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Music | POP MUSIC REVIEW

Tegan & Sara offer post-punk energy

The Canadian twin sisters show a surprising maturity at the Knitting Factory.

January 24, 2003|Natalie Nichols | Special to The Times

The Canadian duo Tegan & Sara continued the grand rock tradition of onstage sibling rivalry during their Knitting Factory show on Wednesday. But thankfully their charms weren't limited to the novelty of being 22-year-old twins sporting guitars and attitude.

With their shaggy dark hair and entertaining between-song banter about such wide-ranging topics as Jennifer Lopez and their grandmother's New Year's Eve mohawk, the Calgary-born Quin sisters were vaguely reminiscent of the Breeders' twin creative engines, Kim and Kelley Deal.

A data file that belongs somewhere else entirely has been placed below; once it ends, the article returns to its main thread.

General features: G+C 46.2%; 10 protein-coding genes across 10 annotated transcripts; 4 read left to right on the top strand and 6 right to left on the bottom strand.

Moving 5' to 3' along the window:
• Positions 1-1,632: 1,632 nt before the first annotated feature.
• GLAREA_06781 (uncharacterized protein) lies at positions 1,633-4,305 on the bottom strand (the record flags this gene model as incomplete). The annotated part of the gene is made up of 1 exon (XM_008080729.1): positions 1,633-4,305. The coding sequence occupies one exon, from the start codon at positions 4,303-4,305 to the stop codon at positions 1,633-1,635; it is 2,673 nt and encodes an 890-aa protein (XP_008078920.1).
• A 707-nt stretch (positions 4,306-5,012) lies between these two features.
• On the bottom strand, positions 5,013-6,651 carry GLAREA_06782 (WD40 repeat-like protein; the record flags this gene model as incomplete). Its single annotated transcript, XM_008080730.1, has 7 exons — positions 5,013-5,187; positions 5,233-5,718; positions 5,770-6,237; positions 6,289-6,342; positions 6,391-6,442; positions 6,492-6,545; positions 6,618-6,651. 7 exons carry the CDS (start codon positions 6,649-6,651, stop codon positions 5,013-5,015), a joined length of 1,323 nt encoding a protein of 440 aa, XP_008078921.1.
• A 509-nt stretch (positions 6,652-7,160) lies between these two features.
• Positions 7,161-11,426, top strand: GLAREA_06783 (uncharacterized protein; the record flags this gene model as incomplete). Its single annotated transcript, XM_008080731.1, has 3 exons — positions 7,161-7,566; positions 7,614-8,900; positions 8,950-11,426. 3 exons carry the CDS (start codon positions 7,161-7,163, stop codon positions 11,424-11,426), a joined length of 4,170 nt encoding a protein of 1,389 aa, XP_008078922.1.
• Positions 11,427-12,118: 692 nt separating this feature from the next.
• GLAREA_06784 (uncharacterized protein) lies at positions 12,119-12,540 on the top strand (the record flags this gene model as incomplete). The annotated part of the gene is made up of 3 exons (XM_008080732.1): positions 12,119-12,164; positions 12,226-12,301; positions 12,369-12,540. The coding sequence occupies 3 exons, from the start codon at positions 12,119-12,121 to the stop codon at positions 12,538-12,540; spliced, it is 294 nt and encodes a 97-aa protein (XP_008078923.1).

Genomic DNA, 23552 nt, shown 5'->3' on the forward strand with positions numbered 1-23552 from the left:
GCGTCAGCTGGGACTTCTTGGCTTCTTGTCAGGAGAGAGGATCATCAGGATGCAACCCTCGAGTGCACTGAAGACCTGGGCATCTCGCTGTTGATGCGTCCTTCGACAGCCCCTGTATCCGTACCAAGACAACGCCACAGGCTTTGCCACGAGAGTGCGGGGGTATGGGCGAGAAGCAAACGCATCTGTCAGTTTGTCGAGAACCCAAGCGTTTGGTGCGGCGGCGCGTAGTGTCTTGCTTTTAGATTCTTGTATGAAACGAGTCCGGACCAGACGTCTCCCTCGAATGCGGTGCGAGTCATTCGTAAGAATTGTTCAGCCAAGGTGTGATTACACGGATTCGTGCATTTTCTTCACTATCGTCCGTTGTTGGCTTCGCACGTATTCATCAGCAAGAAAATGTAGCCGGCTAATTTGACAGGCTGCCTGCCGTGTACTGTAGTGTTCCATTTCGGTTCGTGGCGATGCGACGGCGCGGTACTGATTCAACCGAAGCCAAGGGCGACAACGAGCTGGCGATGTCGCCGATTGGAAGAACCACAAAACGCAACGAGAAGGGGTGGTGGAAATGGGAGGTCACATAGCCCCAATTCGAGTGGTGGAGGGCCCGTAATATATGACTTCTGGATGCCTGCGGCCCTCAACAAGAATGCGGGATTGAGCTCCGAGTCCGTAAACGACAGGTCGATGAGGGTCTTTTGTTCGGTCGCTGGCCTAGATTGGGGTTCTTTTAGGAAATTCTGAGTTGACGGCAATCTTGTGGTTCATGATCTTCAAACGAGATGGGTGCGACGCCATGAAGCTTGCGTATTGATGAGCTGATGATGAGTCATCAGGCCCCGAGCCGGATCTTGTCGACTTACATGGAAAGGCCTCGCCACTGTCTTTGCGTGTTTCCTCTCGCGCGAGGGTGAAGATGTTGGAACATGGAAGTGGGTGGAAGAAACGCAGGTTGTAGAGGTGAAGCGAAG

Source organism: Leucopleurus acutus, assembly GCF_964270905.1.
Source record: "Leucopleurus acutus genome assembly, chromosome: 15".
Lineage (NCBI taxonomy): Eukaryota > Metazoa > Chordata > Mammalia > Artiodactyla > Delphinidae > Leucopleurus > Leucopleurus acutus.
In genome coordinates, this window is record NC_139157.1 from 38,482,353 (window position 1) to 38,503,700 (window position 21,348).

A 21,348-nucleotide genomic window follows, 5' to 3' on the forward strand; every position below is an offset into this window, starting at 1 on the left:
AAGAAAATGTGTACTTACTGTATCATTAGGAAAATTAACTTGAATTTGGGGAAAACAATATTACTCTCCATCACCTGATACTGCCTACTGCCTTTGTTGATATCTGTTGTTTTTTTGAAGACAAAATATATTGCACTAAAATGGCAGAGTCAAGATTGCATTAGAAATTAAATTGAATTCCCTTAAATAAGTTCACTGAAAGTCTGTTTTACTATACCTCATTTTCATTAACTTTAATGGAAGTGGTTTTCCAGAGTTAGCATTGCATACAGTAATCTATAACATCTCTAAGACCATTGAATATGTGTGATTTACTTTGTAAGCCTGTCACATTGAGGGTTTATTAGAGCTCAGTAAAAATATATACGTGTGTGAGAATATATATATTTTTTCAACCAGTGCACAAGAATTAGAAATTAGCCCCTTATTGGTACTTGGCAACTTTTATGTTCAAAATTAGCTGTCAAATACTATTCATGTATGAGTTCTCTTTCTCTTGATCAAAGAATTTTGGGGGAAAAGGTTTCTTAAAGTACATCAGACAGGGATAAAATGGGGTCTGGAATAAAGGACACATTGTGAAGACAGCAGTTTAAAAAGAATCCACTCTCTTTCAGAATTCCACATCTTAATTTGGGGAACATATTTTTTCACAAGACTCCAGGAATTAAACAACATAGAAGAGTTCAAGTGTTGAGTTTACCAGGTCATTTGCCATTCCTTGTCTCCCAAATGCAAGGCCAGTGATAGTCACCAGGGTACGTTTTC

Indeed, one could hear the angular ferocity of Kim Deal's old band the Pixies in such songs as the raggedly catchy "Time Running."

Backed by a bassist and drummer, they swapped vocals and harmonized effortlessly, trading acoustic and electric guitars during the hourlong set. The selections blended folky minimalism and post-punk visceral energy with dark images of romantic loss, fixation and confusion.

The feelings they addressed were universal, but the portraits they sketched were often unusual, such as the disturbingly obsessed narrator of "Living Room" and the quietly despairing companion in "I Hear Noises."

Their songwriting resembled alt-folk-pop icon Ani DiFranco's way of turning highly personal moments into works that are more than mere confessions, and it was heartening to hear such emotional maturity and craft in these young artists.

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